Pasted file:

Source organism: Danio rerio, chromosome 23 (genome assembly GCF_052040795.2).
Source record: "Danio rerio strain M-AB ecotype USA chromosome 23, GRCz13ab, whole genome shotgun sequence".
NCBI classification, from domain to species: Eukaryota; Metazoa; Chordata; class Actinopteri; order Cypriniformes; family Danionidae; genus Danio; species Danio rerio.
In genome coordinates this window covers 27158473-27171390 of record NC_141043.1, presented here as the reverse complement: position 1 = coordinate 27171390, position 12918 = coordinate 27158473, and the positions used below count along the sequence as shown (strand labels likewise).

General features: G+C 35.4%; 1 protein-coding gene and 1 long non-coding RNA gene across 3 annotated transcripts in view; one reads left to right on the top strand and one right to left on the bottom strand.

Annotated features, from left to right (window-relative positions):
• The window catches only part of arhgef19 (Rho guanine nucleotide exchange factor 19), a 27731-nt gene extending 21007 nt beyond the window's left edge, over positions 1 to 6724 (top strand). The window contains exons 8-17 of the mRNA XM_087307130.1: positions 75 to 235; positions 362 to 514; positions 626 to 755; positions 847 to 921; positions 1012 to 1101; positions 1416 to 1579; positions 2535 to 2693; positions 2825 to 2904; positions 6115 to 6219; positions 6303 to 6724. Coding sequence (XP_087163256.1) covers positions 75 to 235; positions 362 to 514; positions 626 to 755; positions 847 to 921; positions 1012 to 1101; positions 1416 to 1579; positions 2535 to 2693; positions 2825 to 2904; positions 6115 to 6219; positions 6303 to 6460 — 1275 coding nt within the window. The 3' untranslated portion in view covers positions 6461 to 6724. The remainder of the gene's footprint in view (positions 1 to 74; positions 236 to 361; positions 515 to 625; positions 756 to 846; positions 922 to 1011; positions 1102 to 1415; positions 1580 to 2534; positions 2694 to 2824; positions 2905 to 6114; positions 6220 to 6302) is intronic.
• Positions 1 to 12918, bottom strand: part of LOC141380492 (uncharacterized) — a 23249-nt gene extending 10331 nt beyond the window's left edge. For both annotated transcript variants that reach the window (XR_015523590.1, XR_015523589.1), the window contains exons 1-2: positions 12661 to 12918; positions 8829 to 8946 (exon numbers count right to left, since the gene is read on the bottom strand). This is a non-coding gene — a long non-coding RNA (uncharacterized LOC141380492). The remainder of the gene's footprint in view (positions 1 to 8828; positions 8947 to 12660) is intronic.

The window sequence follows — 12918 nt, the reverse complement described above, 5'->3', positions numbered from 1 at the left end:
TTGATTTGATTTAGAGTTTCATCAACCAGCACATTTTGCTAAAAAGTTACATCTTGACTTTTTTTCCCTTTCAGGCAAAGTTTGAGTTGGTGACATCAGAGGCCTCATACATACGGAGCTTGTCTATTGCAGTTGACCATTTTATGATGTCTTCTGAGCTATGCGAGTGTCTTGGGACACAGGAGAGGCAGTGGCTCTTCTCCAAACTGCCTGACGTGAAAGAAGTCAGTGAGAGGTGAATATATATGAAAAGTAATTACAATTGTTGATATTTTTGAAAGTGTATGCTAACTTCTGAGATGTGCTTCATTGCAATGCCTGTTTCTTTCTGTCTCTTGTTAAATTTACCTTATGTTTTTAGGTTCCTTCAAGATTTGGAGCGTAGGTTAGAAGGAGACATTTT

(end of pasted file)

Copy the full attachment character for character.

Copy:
Source organism: Danio rerio, chromosome 23 (genome assembly GCF_052040795.2).
Source record: "Danio rerio strain M-AB ecotype USA chromosome 23, GRCz13ab, whole genome shotgun sequence".
NCBI classification, from domain to species: Eukaryota; Metazoa; Chordata; class Actinopteri; order Cypriniformes; family Danionidae; genus Danio; species Danio rerio.
In genome coordinates this window covers 27158473-27171390 of record NC_141043.1, presented here as the reverse complement: position 1 = coordinate 27171390, position 12918 = coordinate 27158473, and the positions used below count along the sequence as shown (strand labels likewise).

General features: G+C 35.4%; 1 protein-coding gene and 1 long non-coding RNA gene across 3 annotated transcripts in view; one reads left to right on the top strand and one right to left on the bottom strand.

Annotated features, from left to right (window-relative positions):
• The window catches only part of arhgef19 (Rho guanine nucleotide exchange factor 19), a 27731-nt gene extending 21007 nt beyond the window's left edge, over positions 1 to 6724 (top strand). The window contains exons 8-17 of the mRNA XM_087307130.1: positions 75 to 235; positions 362 to 514; positions 626 to 755; positions 847 to 921; positions 1012 to 1101; positions 1416 to 1579; positions 2535 to 2693; positions 2825 to 2904; positions 6115 to 6219; positions 6303 to 6724. Coding sequence (XP_087163256.1) covers positions 75 to 235; positions 362 to 514; positions 626 to 755; positions 847 to 921; positions 1012 to 1101; positions 1416 to 1579; positions 2535 to 2693; positions 2825 to 2904; positions 6115 to 6219; positions 6303 to 6460 — 1275 coding nt within the window. The 3' untranslated portion in view covers positions 6461 to 6724. The remainder of the gene's footprint in view (positions 1 to 74; positions 236 to 361; positions 515 to 625; positions 756 to 846; positions 922 to 1011; positions 1102 to 1415; positions 1580 to 2534; positions 2694 to 2824; positions 2905 to 6114; positions 6220 to 6302) is intronic.
• Positions 1 to 12918, bottom strand: part of LOC141380492 (uncharacterized) — a 23249-nt gene extending 10331 nt beyond the window's left edge. For both annotated transcript variants that reach the window (XR_015523590.1, XR_015523589.1), the window contains exons 1-2: positions 12661 to 12918; positions 8829 to 8946 (exon numbers count right to left, since the gene is read on the bottom strand). This is a non-coding gene — a long non-coding RNA (uncharacterized LOC141380492). The remainder of the gene's footprint in view (positions 1 to 8828; positions 8947 to 12660) is intronic.

The window sequence follows — 12918 nt, the reverse complement described above, 5'->3', positions numbered from 1 at the left end:
TTGATTTGATTTAGAGTTTCATCAACCAGCACATTTTGCTAAAAAGTTACATCTTGACTTTTTTTCCCTTTCAGGCAAAGTTTGAGTTGGTGACATCAGAGGCCTCATACATACGGAGCTTGTCTATTGCAGTTGACCATTTTATGATGTCTTCTGAGCTATGCGAGTGTCTTGGGACACAGGAGAGGCAGTGGCTCTTCTCCAAACTGCCTGACGTGAAAGAAGTCAGTGAGAGGTGAATATATATGAAAAGTAATTACAATTGTTGATATTTTTGAAAGTGTATGCTAACTTCTGAGATGTGCTTCATTGCAATGCCTGTTTCTTTCTGTCTCTTGTTAAATTTACCTTATGTTTTTAGGTTCCTTCAAGATTTGGAGCGTAGGTTAGAAGGAGACATTTT